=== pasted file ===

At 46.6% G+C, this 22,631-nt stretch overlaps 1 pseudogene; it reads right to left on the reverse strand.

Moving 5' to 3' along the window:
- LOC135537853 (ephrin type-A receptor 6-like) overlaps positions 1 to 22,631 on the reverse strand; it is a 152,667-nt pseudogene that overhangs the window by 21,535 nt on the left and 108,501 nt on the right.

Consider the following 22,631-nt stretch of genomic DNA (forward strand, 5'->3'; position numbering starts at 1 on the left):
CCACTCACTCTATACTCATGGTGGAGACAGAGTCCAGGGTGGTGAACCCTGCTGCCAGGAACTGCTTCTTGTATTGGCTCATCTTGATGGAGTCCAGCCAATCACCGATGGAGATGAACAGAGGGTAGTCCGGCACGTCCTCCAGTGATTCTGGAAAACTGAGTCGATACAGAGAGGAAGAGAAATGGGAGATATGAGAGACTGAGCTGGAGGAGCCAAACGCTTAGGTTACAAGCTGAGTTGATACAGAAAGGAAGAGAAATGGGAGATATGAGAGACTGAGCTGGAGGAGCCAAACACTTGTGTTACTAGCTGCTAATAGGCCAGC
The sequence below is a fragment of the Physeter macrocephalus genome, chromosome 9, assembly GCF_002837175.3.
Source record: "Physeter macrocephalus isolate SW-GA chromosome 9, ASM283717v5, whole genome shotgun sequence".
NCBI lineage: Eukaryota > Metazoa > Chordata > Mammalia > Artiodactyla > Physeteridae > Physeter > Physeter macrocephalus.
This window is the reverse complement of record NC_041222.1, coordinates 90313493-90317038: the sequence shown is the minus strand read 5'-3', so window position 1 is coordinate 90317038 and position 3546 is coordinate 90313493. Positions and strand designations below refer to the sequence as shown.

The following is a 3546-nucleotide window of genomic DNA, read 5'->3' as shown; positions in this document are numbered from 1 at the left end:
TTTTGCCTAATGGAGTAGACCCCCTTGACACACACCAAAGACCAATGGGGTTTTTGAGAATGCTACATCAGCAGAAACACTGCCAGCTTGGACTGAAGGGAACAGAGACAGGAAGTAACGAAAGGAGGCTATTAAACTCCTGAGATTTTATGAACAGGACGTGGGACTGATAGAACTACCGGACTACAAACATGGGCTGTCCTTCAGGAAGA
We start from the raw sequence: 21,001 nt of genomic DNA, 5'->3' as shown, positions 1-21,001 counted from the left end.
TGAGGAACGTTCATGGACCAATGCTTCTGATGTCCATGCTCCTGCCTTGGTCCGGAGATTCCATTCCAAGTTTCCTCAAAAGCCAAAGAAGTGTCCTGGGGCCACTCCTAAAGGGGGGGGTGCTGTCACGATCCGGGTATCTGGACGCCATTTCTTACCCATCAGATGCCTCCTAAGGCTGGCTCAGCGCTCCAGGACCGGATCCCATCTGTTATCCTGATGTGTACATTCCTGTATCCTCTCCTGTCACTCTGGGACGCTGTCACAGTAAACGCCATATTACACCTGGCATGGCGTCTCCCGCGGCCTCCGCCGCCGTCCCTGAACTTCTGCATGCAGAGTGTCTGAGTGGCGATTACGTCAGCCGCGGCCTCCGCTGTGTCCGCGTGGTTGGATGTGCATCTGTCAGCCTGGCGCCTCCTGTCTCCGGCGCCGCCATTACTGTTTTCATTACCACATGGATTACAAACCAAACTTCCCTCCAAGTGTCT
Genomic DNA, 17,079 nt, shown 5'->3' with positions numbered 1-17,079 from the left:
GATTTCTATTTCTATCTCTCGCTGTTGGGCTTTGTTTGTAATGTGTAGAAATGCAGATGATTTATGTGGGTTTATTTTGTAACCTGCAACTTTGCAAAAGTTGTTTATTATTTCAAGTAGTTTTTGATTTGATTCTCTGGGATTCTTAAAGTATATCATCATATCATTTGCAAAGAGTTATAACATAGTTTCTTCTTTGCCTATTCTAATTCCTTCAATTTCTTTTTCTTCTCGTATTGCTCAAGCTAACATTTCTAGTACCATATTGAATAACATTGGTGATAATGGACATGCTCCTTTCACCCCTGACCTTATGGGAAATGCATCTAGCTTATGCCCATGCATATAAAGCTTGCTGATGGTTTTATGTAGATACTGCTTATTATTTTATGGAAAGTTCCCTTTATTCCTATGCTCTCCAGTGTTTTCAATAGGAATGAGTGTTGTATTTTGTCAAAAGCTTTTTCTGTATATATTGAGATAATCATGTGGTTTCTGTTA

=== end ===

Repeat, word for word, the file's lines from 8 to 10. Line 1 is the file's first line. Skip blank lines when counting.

NCBI lineage: Eukaryota > Metazoa > Chordata > Mammalia > Artiodactyla > Physeteridae > Physeter > Physeter macrocephalus.
This window is the reverse complement of record NC_041222.1, coordinates 90313493-90317038: the sequence shown is the minus strand read 5'-3', so window position 1 is coordinate 90317038 and position 3546 is coordinate 90313493. Positions and strand designations below refer to the sequence as shown.

The following is a 3546-nucleotide window of genomic DNA, read 5'->3' as shown; positions in this document are numbered from 1 at the left end: